Stigma in access to HIV treatment in African Countries : the importance of social connections

Oturu, Kingsley (2011) Stigma in access to HIV treatment in African Countries : the importance of social connections. The Grounded Theory Review, 10 (2). pp. 63-90. ISSN 1556-1550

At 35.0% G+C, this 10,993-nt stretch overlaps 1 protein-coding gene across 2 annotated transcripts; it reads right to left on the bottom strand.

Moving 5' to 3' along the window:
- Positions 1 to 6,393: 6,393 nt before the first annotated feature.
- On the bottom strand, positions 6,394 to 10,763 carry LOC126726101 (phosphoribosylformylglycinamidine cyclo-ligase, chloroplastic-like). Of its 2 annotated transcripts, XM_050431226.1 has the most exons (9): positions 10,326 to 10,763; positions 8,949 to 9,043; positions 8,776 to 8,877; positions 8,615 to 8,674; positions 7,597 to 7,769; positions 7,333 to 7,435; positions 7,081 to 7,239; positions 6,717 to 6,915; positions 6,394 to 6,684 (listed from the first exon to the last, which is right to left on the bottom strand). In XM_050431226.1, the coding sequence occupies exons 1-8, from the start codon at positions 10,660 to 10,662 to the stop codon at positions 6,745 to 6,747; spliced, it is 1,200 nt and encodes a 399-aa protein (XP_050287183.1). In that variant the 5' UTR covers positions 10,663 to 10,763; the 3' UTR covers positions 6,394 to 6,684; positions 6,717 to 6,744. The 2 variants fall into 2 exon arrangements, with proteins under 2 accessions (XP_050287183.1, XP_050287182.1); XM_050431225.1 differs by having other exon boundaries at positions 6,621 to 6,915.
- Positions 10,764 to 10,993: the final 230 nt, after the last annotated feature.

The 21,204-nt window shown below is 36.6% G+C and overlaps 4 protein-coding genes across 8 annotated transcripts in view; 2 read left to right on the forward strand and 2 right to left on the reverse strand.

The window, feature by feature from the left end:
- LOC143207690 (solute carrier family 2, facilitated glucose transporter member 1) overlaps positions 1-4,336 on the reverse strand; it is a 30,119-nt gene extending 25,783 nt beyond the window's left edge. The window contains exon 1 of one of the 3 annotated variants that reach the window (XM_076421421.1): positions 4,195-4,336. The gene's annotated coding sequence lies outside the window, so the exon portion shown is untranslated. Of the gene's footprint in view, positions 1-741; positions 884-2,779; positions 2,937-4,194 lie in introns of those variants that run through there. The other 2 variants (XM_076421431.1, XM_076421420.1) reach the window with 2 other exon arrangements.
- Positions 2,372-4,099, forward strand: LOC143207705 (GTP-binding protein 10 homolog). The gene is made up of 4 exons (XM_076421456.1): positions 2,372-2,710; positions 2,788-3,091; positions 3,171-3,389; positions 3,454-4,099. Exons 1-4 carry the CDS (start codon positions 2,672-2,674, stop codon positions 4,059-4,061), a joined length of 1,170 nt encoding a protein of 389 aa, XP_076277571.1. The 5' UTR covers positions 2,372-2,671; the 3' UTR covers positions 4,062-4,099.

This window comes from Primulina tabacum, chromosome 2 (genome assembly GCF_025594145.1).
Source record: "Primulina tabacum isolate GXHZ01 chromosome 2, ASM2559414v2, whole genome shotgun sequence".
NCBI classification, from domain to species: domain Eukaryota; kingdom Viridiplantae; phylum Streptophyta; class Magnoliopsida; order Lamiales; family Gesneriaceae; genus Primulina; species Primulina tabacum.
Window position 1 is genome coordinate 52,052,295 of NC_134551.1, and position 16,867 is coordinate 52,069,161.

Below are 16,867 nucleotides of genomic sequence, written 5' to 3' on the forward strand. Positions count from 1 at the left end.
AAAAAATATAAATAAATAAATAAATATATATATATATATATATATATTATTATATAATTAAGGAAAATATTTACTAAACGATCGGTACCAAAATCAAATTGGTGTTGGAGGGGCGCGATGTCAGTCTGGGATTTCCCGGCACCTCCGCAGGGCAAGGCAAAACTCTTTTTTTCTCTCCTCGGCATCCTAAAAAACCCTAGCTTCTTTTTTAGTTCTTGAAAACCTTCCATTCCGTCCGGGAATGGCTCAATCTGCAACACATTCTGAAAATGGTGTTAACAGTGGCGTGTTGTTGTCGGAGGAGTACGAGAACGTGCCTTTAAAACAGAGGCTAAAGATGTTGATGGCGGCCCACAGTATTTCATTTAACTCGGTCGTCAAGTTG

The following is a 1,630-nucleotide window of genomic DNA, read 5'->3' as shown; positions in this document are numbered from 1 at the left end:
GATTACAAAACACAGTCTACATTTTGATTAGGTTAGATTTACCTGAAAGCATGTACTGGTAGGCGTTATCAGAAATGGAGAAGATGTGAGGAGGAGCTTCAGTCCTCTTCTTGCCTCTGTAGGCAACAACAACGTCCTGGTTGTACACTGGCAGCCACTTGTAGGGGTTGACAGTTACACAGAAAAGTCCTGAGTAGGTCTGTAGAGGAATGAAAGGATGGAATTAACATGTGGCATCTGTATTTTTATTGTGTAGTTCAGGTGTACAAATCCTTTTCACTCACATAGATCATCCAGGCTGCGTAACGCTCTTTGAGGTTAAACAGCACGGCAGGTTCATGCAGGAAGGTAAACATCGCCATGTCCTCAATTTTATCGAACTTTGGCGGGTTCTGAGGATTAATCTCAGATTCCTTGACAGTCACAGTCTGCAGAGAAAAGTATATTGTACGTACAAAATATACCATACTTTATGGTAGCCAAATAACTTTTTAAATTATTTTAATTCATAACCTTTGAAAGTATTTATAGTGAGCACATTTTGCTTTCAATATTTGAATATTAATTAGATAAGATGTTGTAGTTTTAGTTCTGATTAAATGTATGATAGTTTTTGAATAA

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Access to antiretroviral therapy is desperately needed in Nigeria. Increased access to anti-retroviral therapy for HIV treatment contributes to improved quality of life and reduced health care costs. It may assist in reduction of stigma and risk of HIV transmission. Although a lot of global funding has been mobilised to improve access to HIV treatment, many people in Nigeria still do not have access. The HIV treatment access rate in Nigeria is 16.6%. It is often assumed that with the provision of antiretroviral therapy, patients will readily access HIV treatment. However, as this grounded theory (GT) study suggests, stigma stands out as a major barrier to HIV prevention and treatment services in Nigeria. The main concern of the participants that emerged in this GT study was the fear of different types of stigma that stand as barriers to access. Self stigma, familial stigma and community stigma, institutional stigma and organisational stigma surfaced as issues that influence access. The participants were also able to overcome stigma and other barriers to accessing HIV treatment through the use of social connections. Social connection emerges as the core category of this theory. The core determinant to engaging with social connectors is the type of disclosing strategy utilised by the research participants. The social connection theory on access developed from this study suggests that although stigma poses a major barrier to HIV treatment, social connectors can play a major role in supporting the patient in overcoming barriers to access HIV treatment. Social connectors were identified as trusted acquaintances that influenced how and when HIV patients access treatment. I therefore argue in this paper that in African settings, social connectors should be targeted in access programs and not just the individual patient. The theory may be adapted for other diseases associated with stigma, such as leprosy or mental illnesses. It may also be relevant for African patients living in western or non-African contexts or in contexts within developed countries where there is strong social capital.